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Archive for the ‘Yoga philosophy’ Category

Fundamentals about the 5 branches of Yoga

Pranayama at Bihar School of Yoga in Munger. Photo Credit: Coni Hörler

BY SUSHANT PANDEY

Yoga is a path; a philosophy to harmonise the interactions and expressions of consciousness and energies in an individual. There are numerous methods and tools employed to reach a state of inner poise, balance and harmony. These interactions of energies and consciousness express onto different layers of existence; creating various dimensions of human functioning and experiences. In our lives, we experience dimension of expressions in the physical, mental, emotional, intellectual and behavioural plane. From the grossest level; it is the physical body where both energy and consciousness interact on the plane of gross energies, vitality and senses. Then on subtle plane, we have the expressions of mental energies. The existence of emotional energies makes us experience the emotional dimension of being. And then we do experience more subtle expressions of intellect in the form of clear, detached and refined perspective to life and events. The cumulative interactions of these various energies and consciousness present there result in the outcome of certain behavioural patterns and interaction with the external environment. (more…)

How to Practice Awareness in Yoga

The practice of awareness. Picture Courtesy: Coni Hörler

BY SUSHANT PANDEY

The practice of awareness in Yoga is a continuous process. Discipline of yoga is not restricted to the classroom practice of a set of yogic techniques. It is slow, methodical, requires vigilance, effort, and discipline. In fact, it almost seems too difficult a task and too lofty an ideal to follow, especially in a society that does not make it easy for us to stand back and watch ourselves. When everything is moving at such a frantic pace and so much of our attention is focused on just trying to keep up, how does one internalise the awareness? The answer is to make an active commitment to the betterment of ourselves which means setting aside a certain time that will be dedicated solely to self-reflection. (more…)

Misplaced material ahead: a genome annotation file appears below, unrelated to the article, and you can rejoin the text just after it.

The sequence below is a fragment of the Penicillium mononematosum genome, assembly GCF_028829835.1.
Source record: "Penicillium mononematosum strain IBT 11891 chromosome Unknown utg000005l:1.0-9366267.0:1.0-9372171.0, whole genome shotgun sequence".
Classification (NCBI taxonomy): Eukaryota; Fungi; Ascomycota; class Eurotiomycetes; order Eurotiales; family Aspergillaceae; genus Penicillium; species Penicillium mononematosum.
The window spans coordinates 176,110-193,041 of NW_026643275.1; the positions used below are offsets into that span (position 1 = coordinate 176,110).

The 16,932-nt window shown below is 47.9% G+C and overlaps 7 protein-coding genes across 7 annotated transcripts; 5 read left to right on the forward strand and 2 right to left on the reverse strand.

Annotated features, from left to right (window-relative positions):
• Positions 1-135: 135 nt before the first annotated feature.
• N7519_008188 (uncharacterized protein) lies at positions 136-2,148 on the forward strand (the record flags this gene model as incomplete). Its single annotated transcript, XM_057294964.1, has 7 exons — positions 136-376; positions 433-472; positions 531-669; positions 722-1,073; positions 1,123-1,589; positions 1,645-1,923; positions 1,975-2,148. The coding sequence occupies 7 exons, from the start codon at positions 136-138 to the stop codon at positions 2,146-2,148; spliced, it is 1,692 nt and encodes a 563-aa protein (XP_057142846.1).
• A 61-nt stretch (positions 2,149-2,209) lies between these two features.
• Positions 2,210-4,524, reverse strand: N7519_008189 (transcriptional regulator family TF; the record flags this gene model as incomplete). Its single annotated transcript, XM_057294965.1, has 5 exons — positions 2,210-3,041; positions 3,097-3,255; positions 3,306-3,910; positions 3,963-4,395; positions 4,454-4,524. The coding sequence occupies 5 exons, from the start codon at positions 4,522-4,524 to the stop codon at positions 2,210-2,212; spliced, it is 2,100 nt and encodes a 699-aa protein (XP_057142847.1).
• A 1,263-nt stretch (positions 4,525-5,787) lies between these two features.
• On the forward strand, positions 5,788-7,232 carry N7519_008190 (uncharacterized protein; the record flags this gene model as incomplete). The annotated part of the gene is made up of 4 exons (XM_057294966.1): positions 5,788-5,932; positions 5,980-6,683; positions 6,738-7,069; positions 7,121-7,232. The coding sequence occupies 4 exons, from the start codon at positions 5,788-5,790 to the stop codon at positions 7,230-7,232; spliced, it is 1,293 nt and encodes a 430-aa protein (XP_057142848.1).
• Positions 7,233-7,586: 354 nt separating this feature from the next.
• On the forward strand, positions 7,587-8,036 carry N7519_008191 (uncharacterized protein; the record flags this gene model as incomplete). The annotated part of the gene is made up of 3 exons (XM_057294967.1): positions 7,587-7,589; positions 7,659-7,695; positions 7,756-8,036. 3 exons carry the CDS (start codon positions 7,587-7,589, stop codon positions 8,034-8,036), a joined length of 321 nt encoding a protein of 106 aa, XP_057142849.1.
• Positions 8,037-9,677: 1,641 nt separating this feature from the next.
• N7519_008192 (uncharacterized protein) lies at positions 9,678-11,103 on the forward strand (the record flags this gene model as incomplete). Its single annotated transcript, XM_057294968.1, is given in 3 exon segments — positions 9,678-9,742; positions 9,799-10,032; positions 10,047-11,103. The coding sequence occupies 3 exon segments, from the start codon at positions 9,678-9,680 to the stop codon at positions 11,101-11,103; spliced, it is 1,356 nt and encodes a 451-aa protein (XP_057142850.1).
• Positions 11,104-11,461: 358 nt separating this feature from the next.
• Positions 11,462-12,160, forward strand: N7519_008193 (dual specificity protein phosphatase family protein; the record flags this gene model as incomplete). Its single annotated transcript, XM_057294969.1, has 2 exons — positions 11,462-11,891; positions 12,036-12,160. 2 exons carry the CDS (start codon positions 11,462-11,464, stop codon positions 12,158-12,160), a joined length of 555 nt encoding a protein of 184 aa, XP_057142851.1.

Connecting with the divine through Chanting

The sounds of Sanskrit — the language of the gods . PC – pixabay

BY GANGA MA

Strong or soft, wild or serene —

Wherever breath flows there is song

Hear its whisper touching behind the face

Singing in the throat,

Dancing spirals in the sanctuary of your heart.

-Radiance Sutras ~ Lorin Roche

Spiritual traditions from all over the world have always known the power that lies in the vibration of voice. Since the beginning of time people have been using songs in temples, churches and caves to give extra power to their ceremonies and practices. Think of the passionate Sufi chants, the beautiful choir music of Christianity and the rhythmic chants of the Native Americans. (more…)

Remembering Iyengar on his birth anniversary

With much fondness, reverence and gratitude we remember Yogacharya Sri BKS Iyengar on the occasion of his 98th birth anniversary. In fact we found just the perfect jewel from our archives to share on this very special occasion as we reminiscence about the energy of Guruji.

While working on our book – Yoga in India: A Journey to the Top 24 Yoga Places, we were at the Ramamani Iyengar Memorial Yoga Institute, Pune and had the good luck of a meeting with Guruji. As we chatted about Yoga in India, the conversation wandered and we asked Guruji about his favorite animal. We captured that moment on video and here’s what he told us….

 

What are the Bandhas?

yoga is derived from the root yuj, which means to yoke, unite or to join together.  Source: Pixabay

yoga is derived from the root yuj, which means to yoke, unite or to join together.  Source: Pixabay

BY JESSICA BROOKES

Carl G. Jung the eminent Swiss psychologist, described yoga as ‘one of the greatest things the human mind has ever created.’  The Yoga Sutra defines Yoga as: yoga chitta-vritti-nirodah, which may be translated as: “Yoga is the cessation of agitation of the consciousness.” The word yoga is derived from the root yuj, which means to yoke, unite or to join together. Hence, the practice of yoga leads to the union of the human with the divine – all within the self. (more…)

Video

T. Krishnamacharya – The Father of Modern Yoga

BY ADITHI MATHEWS

“Inhale, and God approaches you. Hold the inhalation, and God remains with you. Exhale, and you approach God. Hold the exhalation, and surrender to God.” – T. Krishnamacharya

For the modern practitioner, Yoga translates to purely Asana or the physical limb of the entire 8 steps which, leads to the state of Samadhi. T. Krishnamacharya, studied Yoga during his childhood from his father and is known to have emphasised his teachings around the physical limb of Yoga – which are Hatha Yoga postures; although he studied the philosophy and other aspects in great detail as well.  Emphasising his teachings on Asana, is one of the reasons he is known as  the ‘Father of Modern Yoga’. The second reason would be the fact that he was the guru of two of the biggest and most renowned Yoga legends – Pattabi Jois (founder of Ashtanga Yoga) and BKS Iyengar (Iyengar Yoga). (more…)

Poetry through meditations

Erkin Bek

Yogi, poet and entrepreneur: Erkin bek

BY ADITHI MATHEWS

The ‘self’ as the object of absolute existential interest and inner fulfilment as the final destination of life form the central focus of Erkin Bek’s book ‘All Here’. The book which features 34 poems around the theme of existence, yoga and meditation is also illustrated with brush paintings by Korean master Jungwoong Lee.

(more…)

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